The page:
I think as a younger man, I would have been proud of that moment. For surely, I had adhered to Article 2 of the Code Of The Streets—"Thou Shalt Not Be Found A Punk.” ... Perhaps as 14-year-old, on the streets of West Baltimore, back at Mondawmin Mall, the response would have been correct. In fact, I was a 33-year-old contributing editor at a well-regarded magazine who’d just implicitly threatened someone on the property of my brand new employer.
Between the World and Me recounts a discomfitting incident on New York’s Upper West Side, in which Coates confronted a white woman who felt comfortable “pulling rank,” by being physically disrespectful to his son. Things got ugly, and could have gotten worse.
Courting this confrontation wasn’t the wisest thing Coates could have done. Indeed he was ashamed of his bad practical judgment in that moment in front of his child. He is not ashamed of his anger as he confronted this woman’s racial presumptions.
Coates sees urban violence as a predictable, perhaps intended by-product of discrimination, segregation, and neglectful social policies.
A society that protects some people through a safety net of schools, government-backed home loans, and ancestral wealth but can only protect you through the club of criminal justice has either failed at enforcing its good intentions or has succeeded at something much darker.
This stark framing underscores how our history places police, courts, and correctional institutions in an impossible bind. We must wield that club of criminal justice to protect people in tough locales. We can certainly wield that club more sparingly and more precisely. Even wielded with the greatest tactical skill, that club will never resemble a surgeon’s scalpel. The criminal-justice system can never be fully legitimate so long as millions of Americans reasonably conclude that our society will not address their basic needs, and that our nation only responds effectively when the men of their communities commit serious crimes. Coates presents these points with such genuine anger, without euphemism or apology, that it’s easy to overlook the sweetness also to be found in these same pages.
Coates describes the physical discipline meted out by parents of West Baltimore, so desperate to protect their children from the dangers and temptations that lurk outside their doors. He describes his grandmother’s stance as she held his hand when he was a small child: “If I ever let go and were killed by an onrushing car, she would beat me back to life.” He adds, “The violence rose from the fear like smoke from a fire, and I cannot say whether that violence, even administered in fear and love, sounded the alarm or choked us at the exit.”
This is a sensitive issue, particularly in black America. The weight of the pediatric and social-science evidence suggests that such practices do real harm. It’s only human that frightened parents would seek the security and speed of harsh punishment to steer their kids from trouble. Yet what lessons do their children really learn—and at what price? If reaching for the belt were sufficient to deter young offenders, our juvenile-detention centers would be pretty empty already.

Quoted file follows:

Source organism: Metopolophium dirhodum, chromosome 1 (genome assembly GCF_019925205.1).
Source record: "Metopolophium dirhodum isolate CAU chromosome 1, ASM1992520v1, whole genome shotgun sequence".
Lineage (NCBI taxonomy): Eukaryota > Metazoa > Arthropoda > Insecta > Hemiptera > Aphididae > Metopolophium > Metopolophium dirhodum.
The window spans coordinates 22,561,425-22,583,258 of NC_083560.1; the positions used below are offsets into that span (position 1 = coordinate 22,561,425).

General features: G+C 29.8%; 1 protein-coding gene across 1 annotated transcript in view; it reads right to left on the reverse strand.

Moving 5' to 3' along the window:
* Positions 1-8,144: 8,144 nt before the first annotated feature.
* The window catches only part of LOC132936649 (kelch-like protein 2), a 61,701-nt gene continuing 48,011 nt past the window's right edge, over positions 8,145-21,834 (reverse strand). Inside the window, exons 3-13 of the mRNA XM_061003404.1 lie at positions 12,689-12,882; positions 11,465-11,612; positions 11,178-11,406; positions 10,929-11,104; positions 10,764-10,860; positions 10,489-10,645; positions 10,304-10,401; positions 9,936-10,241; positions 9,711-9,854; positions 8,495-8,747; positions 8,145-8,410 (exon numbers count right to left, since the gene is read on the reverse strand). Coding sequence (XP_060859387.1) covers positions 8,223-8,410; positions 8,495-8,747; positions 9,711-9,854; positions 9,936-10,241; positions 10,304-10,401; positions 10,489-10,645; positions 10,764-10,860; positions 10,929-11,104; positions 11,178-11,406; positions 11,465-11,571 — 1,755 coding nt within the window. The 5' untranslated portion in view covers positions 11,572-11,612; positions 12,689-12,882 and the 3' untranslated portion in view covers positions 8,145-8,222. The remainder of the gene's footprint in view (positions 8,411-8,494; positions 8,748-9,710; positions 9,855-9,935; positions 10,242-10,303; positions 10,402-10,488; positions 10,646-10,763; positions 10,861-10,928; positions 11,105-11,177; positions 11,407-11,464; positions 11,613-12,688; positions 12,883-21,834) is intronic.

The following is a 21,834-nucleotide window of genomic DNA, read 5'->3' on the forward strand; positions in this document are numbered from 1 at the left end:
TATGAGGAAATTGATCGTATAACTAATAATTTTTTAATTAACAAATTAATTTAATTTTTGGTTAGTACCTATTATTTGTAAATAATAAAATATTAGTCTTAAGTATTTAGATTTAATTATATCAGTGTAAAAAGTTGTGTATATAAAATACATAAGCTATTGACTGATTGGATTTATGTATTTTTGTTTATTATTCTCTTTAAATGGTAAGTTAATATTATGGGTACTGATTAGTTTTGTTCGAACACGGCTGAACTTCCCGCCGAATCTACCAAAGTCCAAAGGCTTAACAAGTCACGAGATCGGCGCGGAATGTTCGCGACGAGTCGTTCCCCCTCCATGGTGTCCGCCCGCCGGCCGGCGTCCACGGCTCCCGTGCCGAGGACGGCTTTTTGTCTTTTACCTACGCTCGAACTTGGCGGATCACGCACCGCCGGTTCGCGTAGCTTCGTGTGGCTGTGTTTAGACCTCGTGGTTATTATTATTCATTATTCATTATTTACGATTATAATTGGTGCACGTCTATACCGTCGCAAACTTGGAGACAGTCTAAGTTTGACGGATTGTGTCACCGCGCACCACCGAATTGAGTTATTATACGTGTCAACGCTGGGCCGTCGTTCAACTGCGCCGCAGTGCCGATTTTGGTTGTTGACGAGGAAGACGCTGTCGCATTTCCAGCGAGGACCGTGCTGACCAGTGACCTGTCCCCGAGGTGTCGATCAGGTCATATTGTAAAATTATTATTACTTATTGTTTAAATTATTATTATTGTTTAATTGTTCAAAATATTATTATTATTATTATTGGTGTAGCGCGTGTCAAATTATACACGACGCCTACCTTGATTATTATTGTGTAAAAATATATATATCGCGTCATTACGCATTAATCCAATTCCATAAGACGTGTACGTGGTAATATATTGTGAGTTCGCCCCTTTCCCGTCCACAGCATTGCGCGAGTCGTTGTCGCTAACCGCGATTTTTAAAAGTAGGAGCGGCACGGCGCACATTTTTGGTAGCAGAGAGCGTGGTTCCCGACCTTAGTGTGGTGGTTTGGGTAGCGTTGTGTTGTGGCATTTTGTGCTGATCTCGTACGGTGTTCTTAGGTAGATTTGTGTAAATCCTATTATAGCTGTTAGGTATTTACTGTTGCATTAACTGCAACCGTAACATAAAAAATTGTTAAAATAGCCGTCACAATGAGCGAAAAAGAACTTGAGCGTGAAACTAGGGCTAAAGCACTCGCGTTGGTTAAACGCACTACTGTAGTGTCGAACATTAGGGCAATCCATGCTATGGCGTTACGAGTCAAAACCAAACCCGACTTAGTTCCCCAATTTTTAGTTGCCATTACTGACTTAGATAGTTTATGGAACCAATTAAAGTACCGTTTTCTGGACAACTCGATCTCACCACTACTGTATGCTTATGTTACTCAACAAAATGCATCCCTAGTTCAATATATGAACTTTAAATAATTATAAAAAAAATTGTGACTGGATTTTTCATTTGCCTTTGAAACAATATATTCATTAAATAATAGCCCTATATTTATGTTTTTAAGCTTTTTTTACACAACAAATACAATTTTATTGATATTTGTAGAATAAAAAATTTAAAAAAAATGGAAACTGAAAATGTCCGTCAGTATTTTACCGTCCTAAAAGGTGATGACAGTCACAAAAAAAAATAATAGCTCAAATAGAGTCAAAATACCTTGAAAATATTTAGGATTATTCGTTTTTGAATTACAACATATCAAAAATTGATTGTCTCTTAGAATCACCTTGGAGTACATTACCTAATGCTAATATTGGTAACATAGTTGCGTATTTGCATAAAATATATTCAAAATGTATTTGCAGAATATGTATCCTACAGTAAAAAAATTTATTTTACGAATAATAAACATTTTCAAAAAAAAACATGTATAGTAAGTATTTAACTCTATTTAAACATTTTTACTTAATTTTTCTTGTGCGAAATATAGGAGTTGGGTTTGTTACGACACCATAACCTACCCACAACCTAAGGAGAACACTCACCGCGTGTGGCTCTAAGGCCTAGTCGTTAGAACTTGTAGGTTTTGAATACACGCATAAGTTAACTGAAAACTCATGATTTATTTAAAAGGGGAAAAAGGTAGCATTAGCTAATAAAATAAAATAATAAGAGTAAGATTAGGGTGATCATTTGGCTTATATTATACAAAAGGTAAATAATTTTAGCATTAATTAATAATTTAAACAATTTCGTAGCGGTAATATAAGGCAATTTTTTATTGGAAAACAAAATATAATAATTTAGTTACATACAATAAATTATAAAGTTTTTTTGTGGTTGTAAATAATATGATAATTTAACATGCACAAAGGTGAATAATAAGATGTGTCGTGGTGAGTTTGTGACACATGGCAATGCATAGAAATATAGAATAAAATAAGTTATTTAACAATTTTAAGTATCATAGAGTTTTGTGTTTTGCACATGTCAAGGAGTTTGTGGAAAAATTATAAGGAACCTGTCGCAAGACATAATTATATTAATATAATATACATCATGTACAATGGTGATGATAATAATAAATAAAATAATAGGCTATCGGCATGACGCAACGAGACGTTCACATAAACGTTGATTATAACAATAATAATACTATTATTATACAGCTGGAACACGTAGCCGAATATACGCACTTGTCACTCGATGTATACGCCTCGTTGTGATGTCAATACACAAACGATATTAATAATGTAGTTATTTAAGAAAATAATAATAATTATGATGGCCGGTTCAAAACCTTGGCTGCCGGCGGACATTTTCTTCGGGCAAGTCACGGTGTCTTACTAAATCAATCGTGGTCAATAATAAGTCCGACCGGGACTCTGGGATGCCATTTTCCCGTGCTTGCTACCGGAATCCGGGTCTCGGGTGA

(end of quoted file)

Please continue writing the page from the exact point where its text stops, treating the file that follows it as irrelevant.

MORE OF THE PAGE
Coates’s son Samori is growing up in a safer time and a more privileged environment than Coates himself did. In some of the book’s wisest passages, Coates tries to tell his son that something else is different, too:
We are entering our last years together, and I wish I had been softer with you. Your mother had to teach me how to love you—how to kiss you and tell you I love you every night. Even now it does not feel like a wholly natural act so much as it feels like a ritual. And it is because I am wounded. That is because I am tied to old ways, which I learned in a hard house. It was a loving house, even as it was besieged by its country, but it was hard.
This passage is a shattering acknowledgement of Coates’s burdens, but it’s a hopeful passage, too. Coates is bluntly skeptical about forgiveness and non-violence as foundational political values in the search for racial equality. He is more enamored of these values within his own home, with the people he loves.
Coates can’t protect Samori against every danger. He offers instead a precious gift which may be more valuable. Coates shows, in the self understanding he brings to the winding trajectory of his own life, that one can be a strong, sometimes-angry black man while being a gentle and loving father. There is no contradiction in that. Learning to be tough is sometimes essential for the young man navigating the mean streets of inner-city America. Learning to be gentle is equally essential for the grown-up, who desperately wants to avoid passing on more of that pain than is absolutely necessary for a young black man in America.
It’s a hard body-mind problem that Coates is wrestling with. Millions of other fathers, some bearing similarly painful scars, might take heart from his example.